Developer: Digital Reality, Grasshopper Manufacture
Released: August 2017
Sine Mora EX is a horizontal shoot-em-up game originally developed by Digital Reality (now part of THQ Nordic) and then co-developed by Grasshopper Manufacture. Instead of relying on health bars or a limited number of hits before your plane is destroyed, time is of the essence as each hit you sustain saps away your remaining time. The EX version of the game includes quality-of-life updates such as 16:9 support, support for 4K 60FPS, and English voice acting in addition to the original Hungarian voice acting, as well as additional game-modes and coop multiplayer.
While the game is designed around the Challenging difficulty, Story Mode includes a normal mode for players who aren’t big into shmups. Also, the game includes a plethora of other modes, such as Boss Attack for training, Score Attack for high scores, Arcade Mode to skip the story, Versus for cooperative games, and the self-explanatory Challenges. Most modes have several continues, with Story Mode letting you start from any stage you unlocked.
Any shmup player should feel right at home in Sine Mora EX with its conventional gameplay. You play as different pilots controlling several planes equipped with an upgradeable main gun, a limited stock of sub-weapons, and a refillable time capsule. Using your available arsenal, you destroy enemy fleets, dodge their fire, and pick up useful power-ups before facing the bosses – the main attraction of the game. The bosses (designed by anime director Mahiro Maeda) are often multi-phased and require shooting specific parts such as turrets before proceeding to the next phases. I found the bosses to be the most exciting parts of the game, as they can be difficult without being too repetitive.
The enemies aren’t the only hazards in the stages, as you will be weaving through dangerous tight environments. You can’t collide with ceilings, walls, or floors without losing precious time, and sometimes you need to interact with the environment to survive, such as hiding your plane inside raw material to get past a factory’s security system. Whether you’re dealing with enemies or the environment, if your remaining time hits zero, you lose a life and start from the last checkpoint. You also gain more time by destroying enemies or collecting “extra time” pickups.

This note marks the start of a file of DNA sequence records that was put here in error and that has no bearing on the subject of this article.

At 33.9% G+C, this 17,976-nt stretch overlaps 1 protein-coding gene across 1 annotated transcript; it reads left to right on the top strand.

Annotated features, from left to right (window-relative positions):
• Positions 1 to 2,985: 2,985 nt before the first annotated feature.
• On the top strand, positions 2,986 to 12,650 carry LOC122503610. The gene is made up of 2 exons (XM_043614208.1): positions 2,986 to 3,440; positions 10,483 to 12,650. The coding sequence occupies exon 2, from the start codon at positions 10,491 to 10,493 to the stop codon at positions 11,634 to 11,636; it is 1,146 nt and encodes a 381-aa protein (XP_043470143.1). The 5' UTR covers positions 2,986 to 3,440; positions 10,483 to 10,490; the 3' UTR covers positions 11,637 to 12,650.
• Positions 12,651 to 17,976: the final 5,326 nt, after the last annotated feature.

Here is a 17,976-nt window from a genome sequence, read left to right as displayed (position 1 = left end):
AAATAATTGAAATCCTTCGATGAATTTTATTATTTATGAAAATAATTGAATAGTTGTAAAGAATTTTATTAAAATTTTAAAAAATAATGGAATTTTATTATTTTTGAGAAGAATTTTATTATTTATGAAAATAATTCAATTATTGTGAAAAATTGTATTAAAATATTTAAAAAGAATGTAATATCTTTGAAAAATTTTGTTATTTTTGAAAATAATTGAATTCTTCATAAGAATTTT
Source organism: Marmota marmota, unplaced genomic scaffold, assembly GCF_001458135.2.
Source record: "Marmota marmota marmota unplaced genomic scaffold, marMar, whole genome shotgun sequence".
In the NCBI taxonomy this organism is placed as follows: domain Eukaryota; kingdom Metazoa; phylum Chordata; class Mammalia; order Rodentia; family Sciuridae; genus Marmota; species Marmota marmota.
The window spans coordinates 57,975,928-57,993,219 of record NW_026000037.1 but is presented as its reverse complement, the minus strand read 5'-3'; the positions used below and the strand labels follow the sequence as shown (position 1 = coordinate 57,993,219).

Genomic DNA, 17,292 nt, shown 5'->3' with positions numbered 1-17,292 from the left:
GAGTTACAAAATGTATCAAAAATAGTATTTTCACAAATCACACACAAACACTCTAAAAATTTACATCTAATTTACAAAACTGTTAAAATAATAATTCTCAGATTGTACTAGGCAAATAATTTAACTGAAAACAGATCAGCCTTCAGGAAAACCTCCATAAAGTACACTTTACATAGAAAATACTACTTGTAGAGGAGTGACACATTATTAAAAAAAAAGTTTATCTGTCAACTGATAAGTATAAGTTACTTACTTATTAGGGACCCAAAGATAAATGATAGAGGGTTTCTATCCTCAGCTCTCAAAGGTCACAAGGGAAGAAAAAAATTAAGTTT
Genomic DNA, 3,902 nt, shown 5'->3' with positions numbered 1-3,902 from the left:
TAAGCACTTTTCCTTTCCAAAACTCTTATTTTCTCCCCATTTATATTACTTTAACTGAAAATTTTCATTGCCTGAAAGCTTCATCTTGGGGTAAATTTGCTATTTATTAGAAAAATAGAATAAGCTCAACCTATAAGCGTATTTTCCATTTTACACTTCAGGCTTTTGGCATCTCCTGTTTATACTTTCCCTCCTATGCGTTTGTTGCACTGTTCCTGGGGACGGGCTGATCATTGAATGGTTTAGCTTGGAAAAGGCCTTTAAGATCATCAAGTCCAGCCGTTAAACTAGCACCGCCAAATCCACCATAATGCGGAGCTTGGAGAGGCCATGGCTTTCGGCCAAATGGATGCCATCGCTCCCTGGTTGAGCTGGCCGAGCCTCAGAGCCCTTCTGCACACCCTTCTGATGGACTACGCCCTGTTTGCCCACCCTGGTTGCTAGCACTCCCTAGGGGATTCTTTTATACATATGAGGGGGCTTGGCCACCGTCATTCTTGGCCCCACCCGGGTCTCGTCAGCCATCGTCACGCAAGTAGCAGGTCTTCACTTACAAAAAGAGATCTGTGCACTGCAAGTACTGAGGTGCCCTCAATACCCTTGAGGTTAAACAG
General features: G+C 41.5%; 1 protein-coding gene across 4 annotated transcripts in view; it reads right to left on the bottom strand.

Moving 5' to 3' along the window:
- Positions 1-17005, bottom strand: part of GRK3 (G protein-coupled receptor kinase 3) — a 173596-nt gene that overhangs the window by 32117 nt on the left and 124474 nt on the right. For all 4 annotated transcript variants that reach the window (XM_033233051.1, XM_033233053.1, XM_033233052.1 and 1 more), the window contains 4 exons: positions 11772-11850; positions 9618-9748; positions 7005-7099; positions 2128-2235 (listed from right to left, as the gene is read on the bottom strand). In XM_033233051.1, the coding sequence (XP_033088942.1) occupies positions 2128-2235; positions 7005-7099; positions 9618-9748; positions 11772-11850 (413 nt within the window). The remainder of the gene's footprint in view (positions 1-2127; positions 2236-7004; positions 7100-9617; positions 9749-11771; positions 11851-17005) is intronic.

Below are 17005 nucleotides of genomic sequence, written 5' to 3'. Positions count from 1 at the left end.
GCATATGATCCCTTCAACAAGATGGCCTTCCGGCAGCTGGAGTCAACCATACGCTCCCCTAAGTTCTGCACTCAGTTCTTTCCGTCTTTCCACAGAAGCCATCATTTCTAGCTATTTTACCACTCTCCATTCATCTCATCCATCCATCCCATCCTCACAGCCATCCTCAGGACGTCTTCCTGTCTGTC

Unique to Sine Mora EX is the focus on time. Rather than use a health bar, each hit you sustain takes away time, and each enemy you successfully destroy adds to your time. You can also activate your limited time capsules, allowing you to slow down the action around you, which is useful for dodging bullets and precise maneuvers, or to activate other abilities available outside of Story Mode. You are always racing against the clock, pressured to add and save time as much as possible, which makes the game a surprisingly fresh addition to the genre. The gameplay is excellent, with my only complaint being that it’s easy to lose your weapon power-ups and very difficult to get them back safely, making it much harder to take down bosses.
Visuals and Audio
Sine Mora EX is undeniably gorgeous to look at. No matter where you are in the game, the environment, the bosses and even your ship are very pretty look at while not too realistic. The levels are superbly vivid, making use of colors that pop out with bright skies, green plains, and blue oceans that are very pleasant to look at. The action itself is no less visually appealing for a shmup, with patterns of multiple bullets making for spectacularly deadly bullet curtains.
The music of the game (composed by Akira Yamaoka) tends to be calmer outside of boss fights, but quickly picks up the pace with bosses through exciting, energetic tracks, which adds to the sense of urgency that facing a boss entails. The sound effects are your usual shmup fanfare, plentiful and provide the usual feedback to indicate things such as if you’re hitting an enemy or not.
Sine Mora EX is an over-the-top delight that you shouldn’t miss if you’re a fan of shmups. The game’s extensive focus on time, the numerous modes, the feast of visuals, and its overall presentation makes for a tasty hardcore package. It’s worth every cent at full price, and you will get a lot of bang out of your buck.